* European shares climb after Asia sinks into the red
* Bond yields fall globally, Bunds at new low
* UK bond yields, pound under pressure
* Euro zone and UK PMI data weak
By Marc Jones
LONDON, July 3 (Reuters) - Investors returned to bonds on Wednesday, setting off another slide in benchmark debt yields, amid fears of a global trade war and recession, bets central banks will cut interest rates and falling oil prices.
European Union leaders’ nomination of Christine Lagarde, the head of the International Monetary Fund, to replace Mario Draghi as president of the European Central Bank reinforced expectations of more monetary policy easing if it’s needed.
Traders greeted the decision by sinking German 10-year Bund yields to record lows of minus 39 basis points, lowering Italian two-year yields back into negative territory for first time in over a year and lifting stocks and U.S. futures.
The yield on 10-year UK gilts fell 4 basis points to 0.687% , which left it below the Bank of England’s main policy rate for the first time in a decade. U.S. Treasury yields slumped to their lowest since late 2016.
“We have already seen some weak data in recent weeks, so that is the backdrop,” said Elwin de Groot, head of macro strategy at Rabobank. “And now have Christine Lagarde as the likely successor of Mr Draghi at the ECB, which for the market says that the dovish policies will continue.”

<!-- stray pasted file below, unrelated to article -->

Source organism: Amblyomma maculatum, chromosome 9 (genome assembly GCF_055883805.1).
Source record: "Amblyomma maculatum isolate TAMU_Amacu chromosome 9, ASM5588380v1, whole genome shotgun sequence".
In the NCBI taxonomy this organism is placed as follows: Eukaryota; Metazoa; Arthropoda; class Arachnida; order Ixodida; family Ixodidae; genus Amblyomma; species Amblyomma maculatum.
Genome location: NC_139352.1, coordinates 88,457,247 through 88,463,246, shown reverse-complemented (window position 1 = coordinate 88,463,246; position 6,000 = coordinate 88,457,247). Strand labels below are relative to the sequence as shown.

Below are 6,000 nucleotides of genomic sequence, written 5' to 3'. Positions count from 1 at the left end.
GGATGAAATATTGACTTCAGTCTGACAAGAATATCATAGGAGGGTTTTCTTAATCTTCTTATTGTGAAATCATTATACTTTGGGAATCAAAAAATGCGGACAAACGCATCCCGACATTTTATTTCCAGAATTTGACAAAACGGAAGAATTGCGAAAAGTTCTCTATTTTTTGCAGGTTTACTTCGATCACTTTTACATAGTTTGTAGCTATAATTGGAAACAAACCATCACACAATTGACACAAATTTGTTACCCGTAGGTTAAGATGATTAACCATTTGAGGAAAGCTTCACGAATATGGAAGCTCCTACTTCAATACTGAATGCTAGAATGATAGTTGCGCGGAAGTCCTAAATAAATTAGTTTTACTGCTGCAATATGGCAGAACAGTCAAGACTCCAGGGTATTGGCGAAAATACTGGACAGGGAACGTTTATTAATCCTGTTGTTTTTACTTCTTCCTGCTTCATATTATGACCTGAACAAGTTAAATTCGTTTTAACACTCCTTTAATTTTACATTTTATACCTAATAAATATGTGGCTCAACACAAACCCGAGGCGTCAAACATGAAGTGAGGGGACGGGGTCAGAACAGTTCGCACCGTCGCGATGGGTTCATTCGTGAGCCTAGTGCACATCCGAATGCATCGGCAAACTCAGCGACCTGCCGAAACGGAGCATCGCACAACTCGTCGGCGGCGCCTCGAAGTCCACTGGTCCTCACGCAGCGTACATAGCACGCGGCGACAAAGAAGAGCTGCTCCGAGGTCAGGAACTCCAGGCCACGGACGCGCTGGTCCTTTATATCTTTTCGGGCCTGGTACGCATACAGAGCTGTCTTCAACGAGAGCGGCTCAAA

European shares took little notice of some sizeable decline in Asia’s stock markets and pushed 0.8% higher. Gains were led by an unusual pairing of defensive healthcare stocks and carmakers, which both jumped 1.2%.
There was plenty of data to digest, too. Euro area business activity picked up last month, figures showed, but remained weak. An upturn in services offset a downturn in factory output.
Worryingly, forward-looking indicators did not point to a rebound, and other data showed Britain’s economy apparently shrank in the second quarter.
“The latest downturn has followed a gradual deterioration in demand over the past year as Brexit-related uncertainty has increasingly exacerbated the impact of a broader global economic slowdown,” Chris Williamson, chief business economist at IHS Markit, said of the UK reading.
In the currency markets, the pound flirted with two-week lows and stood at $1.2568, on course for its fifth drop in the past six sessions.
The euro was steadier at $1.1282. The dollar dropped to 107.70 yen, off Monday’s high of 108.535, which followed a weekend agreement between the United States and China to resume trade talks.
Sweden’s crown reached a 2 1/2-month high of 10.4890 to the euro after the Riksbank said it remained on track to raise rates by early 2020, albeit with some caveats.
Oil prices also rose after data showed U.S. crude stockpiles fell more than expected last week. They remained wobbly, however, after falling more than 4% on Tuesday, even after OPEC and allies including Russia agreed to extend supply cuts.
Brent crude futures rose 0.7% to $62.85 per barrel. U.S. West Texas Intermediate crude futures gained 0.6% to $56.56 a barrel after dropping 4.8% the day before.
Gold gained 0.5% to $1,425.64 per ounce after rising as high as $1,435.99. (Reporting by Marc Jones; editing by Larry King)